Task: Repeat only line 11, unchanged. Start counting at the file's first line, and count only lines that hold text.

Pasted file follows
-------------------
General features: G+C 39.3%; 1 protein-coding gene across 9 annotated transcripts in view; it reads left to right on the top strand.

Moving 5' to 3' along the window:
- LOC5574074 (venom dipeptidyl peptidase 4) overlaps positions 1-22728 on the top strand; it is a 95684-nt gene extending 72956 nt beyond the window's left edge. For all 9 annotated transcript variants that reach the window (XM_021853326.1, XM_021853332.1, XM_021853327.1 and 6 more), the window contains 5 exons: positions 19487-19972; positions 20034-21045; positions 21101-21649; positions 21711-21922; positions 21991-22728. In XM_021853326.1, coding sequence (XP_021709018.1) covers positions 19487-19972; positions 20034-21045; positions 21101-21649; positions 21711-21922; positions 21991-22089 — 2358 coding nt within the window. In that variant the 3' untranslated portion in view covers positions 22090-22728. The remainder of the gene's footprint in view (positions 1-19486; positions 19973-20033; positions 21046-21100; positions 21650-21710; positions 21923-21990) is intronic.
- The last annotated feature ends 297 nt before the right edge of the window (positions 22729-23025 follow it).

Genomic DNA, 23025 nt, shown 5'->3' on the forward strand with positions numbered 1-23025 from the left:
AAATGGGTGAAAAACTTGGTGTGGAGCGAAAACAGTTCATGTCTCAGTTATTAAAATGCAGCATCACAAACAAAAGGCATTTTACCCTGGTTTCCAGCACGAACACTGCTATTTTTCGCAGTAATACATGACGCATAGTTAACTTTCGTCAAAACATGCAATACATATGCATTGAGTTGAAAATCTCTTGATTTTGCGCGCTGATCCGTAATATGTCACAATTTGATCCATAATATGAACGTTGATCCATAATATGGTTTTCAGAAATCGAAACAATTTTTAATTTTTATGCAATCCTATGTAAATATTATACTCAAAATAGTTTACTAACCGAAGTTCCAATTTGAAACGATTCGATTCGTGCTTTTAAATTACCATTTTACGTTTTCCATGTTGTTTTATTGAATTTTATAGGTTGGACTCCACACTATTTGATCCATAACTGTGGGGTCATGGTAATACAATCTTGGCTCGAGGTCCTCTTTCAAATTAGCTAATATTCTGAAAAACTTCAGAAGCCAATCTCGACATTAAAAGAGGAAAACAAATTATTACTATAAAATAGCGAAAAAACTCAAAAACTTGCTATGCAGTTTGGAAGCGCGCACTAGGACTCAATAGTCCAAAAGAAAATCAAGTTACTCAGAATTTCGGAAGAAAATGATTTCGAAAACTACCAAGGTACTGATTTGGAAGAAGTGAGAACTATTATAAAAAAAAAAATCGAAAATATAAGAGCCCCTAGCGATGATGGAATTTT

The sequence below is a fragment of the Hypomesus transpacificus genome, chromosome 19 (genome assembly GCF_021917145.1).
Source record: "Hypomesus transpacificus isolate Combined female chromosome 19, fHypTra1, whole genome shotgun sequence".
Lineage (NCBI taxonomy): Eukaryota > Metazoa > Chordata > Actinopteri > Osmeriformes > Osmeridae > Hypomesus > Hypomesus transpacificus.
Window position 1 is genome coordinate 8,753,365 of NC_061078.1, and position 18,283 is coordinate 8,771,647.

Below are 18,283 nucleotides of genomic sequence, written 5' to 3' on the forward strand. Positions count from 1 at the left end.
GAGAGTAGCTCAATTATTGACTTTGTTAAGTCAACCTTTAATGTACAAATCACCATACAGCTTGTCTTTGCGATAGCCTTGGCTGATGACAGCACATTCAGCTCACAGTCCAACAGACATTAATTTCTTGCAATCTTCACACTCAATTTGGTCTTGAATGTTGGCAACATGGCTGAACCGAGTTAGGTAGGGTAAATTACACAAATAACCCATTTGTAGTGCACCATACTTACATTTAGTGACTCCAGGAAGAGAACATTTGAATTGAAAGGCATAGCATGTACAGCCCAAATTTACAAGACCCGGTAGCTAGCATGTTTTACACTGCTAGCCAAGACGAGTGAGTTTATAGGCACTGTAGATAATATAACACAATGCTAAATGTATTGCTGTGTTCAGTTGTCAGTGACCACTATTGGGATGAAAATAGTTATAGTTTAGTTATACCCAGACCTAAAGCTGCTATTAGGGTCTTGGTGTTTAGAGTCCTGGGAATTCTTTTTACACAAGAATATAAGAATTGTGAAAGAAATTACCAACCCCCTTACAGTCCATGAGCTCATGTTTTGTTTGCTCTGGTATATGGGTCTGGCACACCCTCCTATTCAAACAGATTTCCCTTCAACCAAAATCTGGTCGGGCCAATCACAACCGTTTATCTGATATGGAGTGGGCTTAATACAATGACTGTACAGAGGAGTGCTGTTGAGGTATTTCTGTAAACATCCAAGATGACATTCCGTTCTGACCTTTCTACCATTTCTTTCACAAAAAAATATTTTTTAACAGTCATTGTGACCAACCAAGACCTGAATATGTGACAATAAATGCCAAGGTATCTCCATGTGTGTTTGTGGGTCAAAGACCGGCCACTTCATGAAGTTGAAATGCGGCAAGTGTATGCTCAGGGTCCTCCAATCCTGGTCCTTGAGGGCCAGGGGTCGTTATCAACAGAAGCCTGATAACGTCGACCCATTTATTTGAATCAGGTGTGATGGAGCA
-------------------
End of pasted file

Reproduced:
Below are 18,283 nucleotides of genomic sequence, written 5' to 3' on the forward strand. Positions count from 1 at the left end.